Designed to ease and simplify end-to-end network encryption, network group encryption (NGE) represents a compelling alternative to IPSec.
And the timing for NGE is right. With escalating threat levels worldwide, utilities, oil and gas, transportation and government agencies are rethinking their security implementations. Not surprisingly, encryption is an integral part of their plans. With smart applications, as well as legacy ones being deployed in mission-critical network infrastructures, operators also need security implementations capable of facilitating fully meshed, any-to-any or group connectivity models that carry a variety of TDM, Layer 2, and Layer 3 traffic.
Ideal characteristics of an MPLS-based encryption model
With this in mind, let’s look more closely at the ideal characteristics of an MPLS-based encryption model. Call it a wish list.
Seamless MPLS encryption
For starters, an ideal model should be able to handle all types of traffic types at all layers, including TDM, Ethernet streams, as well as IP. And it should be able to do this without first converting non-IP traffic to IP using IP encapsulation as is required with IPSec.
Additionally, an ideal MPLS-based encryption model would not undermine the inherent advantages of an IP/MPLS network, such as QoS, high availability, and MPLS tunneling functions. To maintain these advantages, performing the encryption directly on the MPLS packet payload fields is ideal.
Another requirement is that the MPLS-based encryption model be designed for any-to-any connectivity to support a fully meshed distributed network, if needed. While IPSec is the protocol of choice for mobile workers using a many-to-1, hub-and-spoke network, it does not scale easily to a fully-meshed model where deployed devices need to connect to each other.
To be sure, the any-to-any connectivity model can be adapted to the IPSec protocol, but it requires manually creating meshes with point-to-point links ― a labour intensive and time consuming activity.
Robust key management
Still another important requirement for an MPLS-based encryption model is a service-aware key manager that manages both the MPLS-based services and key distribution. A manager with these combined roles can easily figure out which nodes require which keys in a security domain.
To cater to internal organization security differences, or to implement security network partitions, the management of the keys can take a hierarchical, service-aware approach via the key groups. The MPLS services could be configured to use a specific key group, depending on the security policies of the group.
NGE key groups enable organizational grouping and security partitioning
Furthermore, to avoid traffic loss when transitioning old keys to new ones, the ideal MPLS-based model needs to employ a hitless rekeying procedure ― one that could accommodate large-scale rekeying without any bottlenecking.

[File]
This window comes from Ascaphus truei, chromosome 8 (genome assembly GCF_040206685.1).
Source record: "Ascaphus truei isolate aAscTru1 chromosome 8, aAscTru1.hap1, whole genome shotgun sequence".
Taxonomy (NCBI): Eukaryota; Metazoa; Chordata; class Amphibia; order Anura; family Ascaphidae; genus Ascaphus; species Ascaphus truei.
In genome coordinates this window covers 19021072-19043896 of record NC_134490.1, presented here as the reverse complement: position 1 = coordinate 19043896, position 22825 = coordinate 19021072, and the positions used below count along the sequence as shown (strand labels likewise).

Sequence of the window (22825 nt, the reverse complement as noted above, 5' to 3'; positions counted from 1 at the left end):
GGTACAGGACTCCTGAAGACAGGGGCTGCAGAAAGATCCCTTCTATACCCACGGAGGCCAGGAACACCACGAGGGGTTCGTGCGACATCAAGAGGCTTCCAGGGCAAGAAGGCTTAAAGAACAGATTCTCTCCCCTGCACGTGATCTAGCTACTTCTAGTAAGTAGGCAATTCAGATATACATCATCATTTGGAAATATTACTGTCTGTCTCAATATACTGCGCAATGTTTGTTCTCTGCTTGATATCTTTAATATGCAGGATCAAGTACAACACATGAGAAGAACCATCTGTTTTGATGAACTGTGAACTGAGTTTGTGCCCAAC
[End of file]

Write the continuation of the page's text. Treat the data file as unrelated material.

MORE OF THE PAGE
High network efficiency
Finally, an ideal hardware encryption implementation should enable and promote high network efficiency. Here, the additional packet overhead of traditional encryption solutions can be reduced if the IP payload header or overhead typical of IP encapsulation is not added.
By encrypting all services in MPLS packets without further modification, an ideal encryption model allows core routers to seamlessly switch and route NGE MPLS packets because the packets remains transparent to these devices.
The uniqueness of network group encryption
The good news is that NGE delivers on all of these requirements and more because:
IP and non-IP traffic are encrypted and decrypted only once natively as they traverse the network, which reduces overhead. This avoids traditional approaches where non-IP traffic must be converted to or encapsulated in IP and then encrypted using IPSec. By using a 4-byte encryption label rather than additional IPSec tunnel and GRE headers, network group encryption also saves bandwidth, particularly for mission-critical, constant bit rate services such as CCTV and SCADA traffic.
Operators overcome the weaknesses of MACsec – an emerging alternative encryption method for multi-service traffic over an Ethernet link. Unlike MACsec, network group encryption doesn’t need to decrypt and re-encrypt traffic at each Ethernet hop. This reduces security risks at each hop, lowers latency, boosts core network efficiency, and avoids additional capital expenditure on encryption and decryption hardware.
Operators don’t have to concern themselves with bottlenecking problems sometimes associated with the Internet Key Exchange protocol. This sometimes happens when a large number of endpoints configured in a security domain overtax a router. Network group encryption uses an SSH-based key distribution mechanism from the key manager. Operators are assured of minimal strain on routers because the key manager primarily implements key synchronization and updates. This further reduces the control plane overhead and maintenance required for network-wide encryption.
Finally, NGE is performed by dedicated hardware acceleration to attain optimum router performance with negligible latency ― in the ballpark of low 10s of microseconds per encryption operation.
So be on the lookout for NGE. Network group encryption overcomes some of the challenges of traditional encryption solutions for mission-critical networks. It’s vital for meeting government security requirements such as the Critical Infrastructure Protection (CIP) standards from the North American Electric Reliability Corporation (NERC) ― and makes operations simple and easy to deploy.
 This can be done by using the Encapsulating Security Payload (ESP) format defined in IETF RFC 4303 to encrypt and authenticate MPLS payloads.
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